Scleroderma

Scleroderma is a rare autoimmune disease characterized by thick and tightening skin. It produces an accumulation of scar tissue and causes damage to organs such as the heart, lungs, kidneys and stomach. In some aspects it has similarities with lupus and rheumatoid arthritis. Autoimmune diseases (those in which the body attacks itself) are becoming more frequent.

Scleroderma is frequent among middle-aged women between 30 and 50, although it can occur at any age. Currently, the exact causes of scleroderma are unknown. However, it is known that besides its relation to the immune system, it’s also connected to microcirculatory disorders and perivascular inflammatory infiltrates, which are related to immune activation, antibody production and an excessive presence of fibroblasts (cells responsible for synthesizing other cells that form the connective tissue). Among the factors that originate these processes, current research points to an influence of genetic inheritance and environment, more specifically, the exposure to toxic agents, oxidative stress and free radicals.

Types of Scleroderma

There are different types of scleroderma that present different prognoses. However, all these different types can be classified into two large groups:

  • Localized Scleroderma:

Is characterized by affecting only the skin, without the occurrence of Raynaud’s phenomenon, resulting in a better prognosis.

  • Systemic Scleroderma:

Besides presenting a cutaneous affection, it causes visceral damage and thus, a worse prognosis.

The symptoms of scleroderma vary from person to person, depending on the severity and type. Some of the possible symptoms are:

  • Progressive tightness of the skin: this is the most common sign of scleroderma. During a variable number of years, the affected person will show hardening of the skin. This hardening occurs especially in the hands (sclerodactyly), accompanied by Raynaud’s phenomenon.

  • The phenomenon of Raynaud: it is a vascular disorder characterized by a lack or reduction of blood supply to the fingers (ischemia) in an episodic way. It manifests an alteration of the color of the hands after exposure to cold and redness after exposure to heat.

  • Numbness of the fingers and toes: this sign constitutes an exaggerated response to cold, causing numbness or pain accompanied by changes in color.

  • Problems of the digestive system: the gastrointestinal issues affect mainly the esophagus. However, any part of the digestive tract may suffer alterations.

  • Pulmonary complications: patients with scleroderma have a difficulty breathing. Also, in general, they suffer a gradual deterioration of lung function as a result of fibrosis. This is the main cause of death in these patients.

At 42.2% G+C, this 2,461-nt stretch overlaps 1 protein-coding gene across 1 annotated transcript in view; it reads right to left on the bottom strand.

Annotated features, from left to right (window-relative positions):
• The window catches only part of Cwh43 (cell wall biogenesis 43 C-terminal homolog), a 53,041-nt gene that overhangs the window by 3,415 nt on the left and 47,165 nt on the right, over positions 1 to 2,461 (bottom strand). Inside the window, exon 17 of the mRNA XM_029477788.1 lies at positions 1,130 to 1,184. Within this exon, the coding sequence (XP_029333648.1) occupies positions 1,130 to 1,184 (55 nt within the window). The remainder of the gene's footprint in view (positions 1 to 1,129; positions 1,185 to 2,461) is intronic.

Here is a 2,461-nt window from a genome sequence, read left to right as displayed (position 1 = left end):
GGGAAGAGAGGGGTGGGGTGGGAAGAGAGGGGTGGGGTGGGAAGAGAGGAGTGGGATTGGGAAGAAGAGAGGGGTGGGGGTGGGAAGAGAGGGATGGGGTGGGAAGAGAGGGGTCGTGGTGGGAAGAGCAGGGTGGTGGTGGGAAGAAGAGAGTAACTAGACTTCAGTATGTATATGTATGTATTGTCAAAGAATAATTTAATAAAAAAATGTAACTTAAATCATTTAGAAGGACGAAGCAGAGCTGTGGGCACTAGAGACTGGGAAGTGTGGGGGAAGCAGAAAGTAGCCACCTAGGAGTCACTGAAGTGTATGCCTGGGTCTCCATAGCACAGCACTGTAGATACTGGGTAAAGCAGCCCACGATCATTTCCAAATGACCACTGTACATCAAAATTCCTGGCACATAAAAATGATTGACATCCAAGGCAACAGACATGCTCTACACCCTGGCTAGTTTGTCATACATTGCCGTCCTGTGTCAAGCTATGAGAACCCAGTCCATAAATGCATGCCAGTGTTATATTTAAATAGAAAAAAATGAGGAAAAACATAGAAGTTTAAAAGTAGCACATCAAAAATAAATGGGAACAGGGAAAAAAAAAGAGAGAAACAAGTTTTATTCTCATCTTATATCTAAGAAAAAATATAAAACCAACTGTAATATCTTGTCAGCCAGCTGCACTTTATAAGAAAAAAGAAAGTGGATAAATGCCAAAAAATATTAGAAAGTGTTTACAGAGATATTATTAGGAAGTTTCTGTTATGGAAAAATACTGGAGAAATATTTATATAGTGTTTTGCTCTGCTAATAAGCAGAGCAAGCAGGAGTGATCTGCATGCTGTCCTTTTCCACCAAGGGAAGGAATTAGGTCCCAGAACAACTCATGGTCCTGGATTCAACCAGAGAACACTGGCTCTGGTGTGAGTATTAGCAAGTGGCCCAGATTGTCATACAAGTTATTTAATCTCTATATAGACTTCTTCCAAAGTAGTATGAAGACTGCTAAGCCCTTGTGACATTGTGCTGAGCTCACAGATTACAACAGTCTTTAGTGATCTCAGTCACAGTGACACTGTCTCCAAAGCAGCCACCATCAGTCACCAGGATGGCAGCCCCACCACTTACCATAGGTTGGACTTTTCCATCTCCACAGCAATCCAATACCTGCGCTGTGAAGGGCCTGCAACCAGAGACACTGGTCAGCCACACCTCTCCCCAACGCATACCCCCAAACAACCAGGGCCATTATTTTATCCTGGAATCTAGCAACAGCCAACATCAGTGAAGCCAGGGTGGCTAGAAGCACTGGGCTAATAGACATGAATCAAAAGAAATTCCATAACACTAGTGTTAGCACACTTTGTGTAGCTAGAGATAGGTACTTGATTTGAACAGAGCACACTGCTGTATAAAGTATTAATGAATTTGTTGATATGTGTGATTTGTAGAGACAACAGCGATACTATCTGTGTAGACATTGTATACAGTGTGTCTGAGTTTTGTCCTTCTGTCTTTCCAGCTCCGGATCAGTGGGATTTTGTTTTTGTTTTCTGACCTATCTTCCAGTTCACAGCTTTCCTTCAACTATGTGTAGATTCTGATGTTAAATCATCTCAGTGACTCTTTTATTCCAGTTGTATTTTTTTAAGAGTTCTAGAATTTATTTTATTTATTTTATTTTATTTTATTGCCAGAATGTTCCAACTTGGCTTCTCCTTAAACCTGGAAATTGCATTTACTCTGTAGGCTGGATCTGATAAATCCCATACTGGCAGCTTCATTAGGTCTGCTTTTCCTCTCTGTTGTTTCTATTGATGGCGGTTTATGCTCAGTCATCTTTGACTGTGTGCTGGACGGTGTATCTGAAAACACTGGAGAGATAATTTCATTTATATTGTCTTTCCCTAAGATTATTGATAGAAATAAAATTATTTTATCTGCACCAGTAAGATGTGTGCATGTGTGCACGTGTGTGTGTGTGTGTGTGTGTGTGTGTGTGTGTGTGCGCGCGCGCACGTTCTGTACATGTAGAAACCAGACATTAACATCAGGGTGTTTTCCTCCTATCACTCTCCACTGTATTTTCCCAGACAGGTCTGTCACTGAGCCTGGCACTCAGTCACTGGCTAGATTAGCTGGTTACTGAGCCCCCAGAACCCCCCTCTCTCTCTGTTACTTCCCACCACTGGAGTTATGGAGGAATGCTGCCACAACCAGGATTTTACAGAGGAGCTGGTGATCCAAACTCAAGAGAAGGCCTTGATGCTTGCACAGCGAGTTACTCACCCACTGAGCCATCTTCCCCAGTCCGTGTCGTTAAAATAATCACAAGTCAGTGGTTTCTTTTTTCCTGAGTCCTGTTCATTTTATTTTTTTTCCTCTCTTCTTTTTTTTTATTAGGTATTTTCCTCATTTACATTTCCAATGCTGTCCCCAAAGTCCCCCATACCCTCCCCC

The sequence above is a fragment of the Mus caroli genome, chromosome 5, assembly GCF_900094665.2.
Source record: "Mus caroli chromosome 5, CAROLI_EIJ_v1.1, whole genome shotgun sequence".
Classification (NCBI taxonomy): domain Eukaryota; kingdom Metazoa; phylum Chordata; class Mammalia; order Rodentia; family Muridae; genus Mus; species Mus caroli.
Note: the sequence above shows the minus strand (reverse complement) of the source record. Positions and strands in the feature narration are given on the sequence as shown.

• Cardiac issues: this situation occurs rarely and manifests itself mainly in the form of arrhythmias and angina-type chest pain.

  • Malfunction of the kidneys: when it affects the kidney, its called nephropathy (any disease that affects the kidney), and appears during the first years of the disease.

Other symptoms of this disease include joint pain, hair loss, dry cough and wheezing (sound made by air passing through congested airways).

If you suspect that you may have scleroderma, you should see a doctor to perform medical tests. For diagnosis, your doctor can request a blood test (to detect the presence of antibodies), a capillaroscopy (allows visualization of the microscopic vessels of the skin) and/or a cutaneous biopsy (consists of taking a piece of skin to analyze it under a microscope).

Currently, there is no allopathic treatment (based on medications) that can cure the disease. Because it is a heterogeneous condition that can present diverse symptoms, treatment must be adapted to each patient individually. There are certain symptoms that can be treated with immunosuppressive medication in more severe cases. These symptomatic treatments are key to improve the prognosis of the disease.

Treatment can also be complemented with non-medicated care. An example is physiotherapy, which helps maintain joint mobility. Because the skin becomes fragile, it will be necessary to protect it from the cold and the sun. It is recommended to apply moisturizers adapted to the needs of your skin.

Some other simple measures can be put into practice to attenuate the symptoms. These measures would be aimed at improving general health of the patient, such as smoking cessation, doing physical exercise on a regular basis (walking or swimming) and a healthy diet in order to maintain an ideal weight.

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